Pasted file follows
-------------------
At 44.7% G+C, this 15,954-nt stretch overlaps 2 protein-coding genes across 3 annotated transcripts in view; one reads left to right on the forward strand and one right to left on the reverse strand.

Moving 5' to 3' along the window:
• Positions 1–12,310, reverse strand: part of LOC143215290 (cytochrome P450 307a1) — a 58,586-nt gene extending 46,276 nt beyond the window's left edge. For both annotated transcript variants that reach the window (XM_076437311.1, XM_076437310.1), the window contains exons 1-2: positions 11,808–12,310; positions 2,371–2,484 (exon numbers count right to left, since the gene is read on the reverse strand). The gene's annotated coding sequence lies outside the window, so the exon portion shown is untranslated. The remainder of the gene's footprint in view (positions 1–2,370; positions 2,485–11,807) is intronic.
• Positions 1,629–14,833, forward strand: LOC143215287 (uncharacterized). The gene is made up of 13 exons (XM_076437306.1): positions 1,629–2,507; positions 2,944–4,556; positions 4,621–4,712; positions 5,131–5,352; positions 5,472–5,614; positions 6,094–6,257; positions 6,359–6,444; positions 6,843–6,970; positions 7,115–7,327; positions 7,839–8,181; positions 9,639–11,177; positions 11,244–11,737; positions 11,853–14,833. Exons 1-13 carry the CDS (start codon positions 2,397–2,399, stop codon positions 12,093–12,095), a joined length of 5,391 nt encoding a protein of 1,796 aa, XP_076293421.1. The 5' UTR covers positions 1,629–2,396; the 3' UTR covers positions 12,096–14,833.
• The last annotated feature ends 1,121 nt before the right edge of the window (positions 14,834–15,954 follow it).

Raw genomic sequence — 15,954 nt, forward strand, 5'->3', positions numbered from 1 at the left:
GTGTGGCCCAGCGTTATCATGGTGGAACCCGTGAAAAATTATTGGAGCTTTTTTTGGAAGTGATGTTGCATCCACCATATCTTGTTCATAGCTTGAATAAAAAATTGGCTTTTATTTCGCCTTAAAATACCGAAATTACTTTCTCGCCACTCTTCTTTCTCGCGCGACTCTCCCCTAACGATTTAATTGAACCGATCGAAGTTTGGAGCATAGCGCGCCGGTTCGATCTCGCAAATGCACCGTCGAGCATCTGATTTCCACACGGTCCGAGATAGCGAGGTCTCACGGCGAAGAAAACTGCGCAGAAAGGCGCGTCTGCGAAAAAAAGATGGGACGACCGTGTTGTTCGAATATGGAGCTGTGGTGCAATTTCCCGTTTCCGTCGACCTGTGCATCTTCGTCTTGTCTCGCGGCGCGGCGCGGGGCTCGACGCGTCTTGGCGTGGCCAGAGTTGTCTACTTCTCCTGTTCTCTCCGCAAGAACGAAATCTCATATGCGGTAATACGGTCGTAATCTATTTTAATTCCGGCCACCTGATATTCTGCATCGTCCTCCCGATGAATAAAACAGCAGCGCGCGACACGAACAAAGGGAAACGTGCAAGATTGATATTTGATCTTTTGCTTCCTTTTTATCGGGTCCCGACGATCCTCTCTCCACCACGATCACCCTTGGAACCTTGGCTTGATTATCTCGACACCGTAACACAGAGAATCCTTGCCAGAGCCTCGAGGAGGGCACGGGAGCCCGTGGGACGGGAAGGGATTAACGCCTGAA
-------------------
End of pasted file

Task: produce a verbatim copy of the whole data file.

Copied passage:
At 44.7% G+C, this 15,954-nt stretch overlaps 2 protein-coding genes across 3 annotated transcripts in view; one reads left to right on the forward strand and one right to left on the reverse strand.

Moving 5' to 3' along the window:
• Positions 1–12,310, reverse strand: part of LOC143215290 (cytochrome P450 307a1) — a 58,586-nt gene extending 46,276 nt beyond the window's left edge. For both annotated transcript variants that reach the window (XM_076437311.1, XM_076437310.1), the window contains exons 1-2: positions 11,808–12,310; positions 2,371–2,484 (exon numbers count right to left, since the gene is read on the reverse strand). The gene's annotated coding sequence lies outside the window, so the exon portion shown is untranslated. The remainder of the gene's footprint in view (positions 1–2,370; positions 2,485–11,807) is intronic.
• Positions 1,629–14,833, forward strand: LOC143215287 (uncharacterized). The gene is made up of 13 exons (XM_076437306.1): positions 1,629–2,507; positions 2,944–4,556; positions 4,621–4,712; positions 5,131–5,352; positions 5,472–5,614; positions 6,094–6,257; positions 6,359–6,444; positions 6,843–6,970; positions 7,115–7,327; positions 7,839–8,181; positions 9,639–11,177; positions 11,244–11,737; positions 11,853–14,833. Exons 1-13 carry the CDS (start codon positions 2,397–2,399, stop codon positions 12,093–12,095), a joined length of 5,391 nt encoding a protein of 1,796 aa, XP_076293421.1. The 5' UTR covers positions 1,629–2,396; the 3' UTR covers positions 12,096–14,833.
• The last annotated feature ends 1,121 nt before the right edge of the window (positions 14,834–15,954 follow it).

Raw genomic sequence — 15,954 nt, forward strand, 5'->3', positions numbered from 1 at the left:
GTGTGGCCCAGCGTTATCATGGTGGAACCCGTGAAAAATTATTGGAGCTTTTTTTGGAAGTGATGTTGCATCCACCATATCTTGTTCATAGCTTGAATAAAAAATTGGCTTTTATTTCGCCTTAAAATACCGAAATTACTTTCTCGCCACTCTTCTTTCTCGCGCGACTCTCCCCTAACGATTTAATTGAACCGATCGAAGTTTGGAGCATAGCGCGCCGGTTCGATCTCGCAAATGCACCGTCGAGCATCTGATTTCCACACGGTCCGAGATAGCGAGGTCTCACGGCGAAGAAAACTGCGCAGAAAGGCGCGTCTGCGAAAAAAAGATGGGACGACCGTGTTGTTCGAATATGGAGCTGTGGTGCAATTTCCCGTTTCCGTCGACCTGTGCATCTTCGTCTTGTCTCGCGGCGCGGCGCGGGGCTCGACGCGTCTTGGCGTGGCCAGAGTTGTCTACTTCTCCTGTTCTCTCCGCAAGAACGAAATCTCATATGCGGTAATACGGTCGTAATCTATTTTAATTCCGGCCACCTGATATTCTGCATCGTCCTCCCGATGAATAAAACAGCAGCGCGCGACACGAACAAAGGGAAACGTGCAAGATTGATATTTGATCTTTTGCTTCCTTTTTATCGGGTCCCGACGATCCTCTCTCCACCACGATCACCCTTGGAACCTTGGCTTGATTATCTCGACACCGTAACACAGAGAATCCTTGCCAGAGCCTCGAGGAGGGCACGGGAGCCCGTGGGACGGGAAGGGATTAACGCCTGAA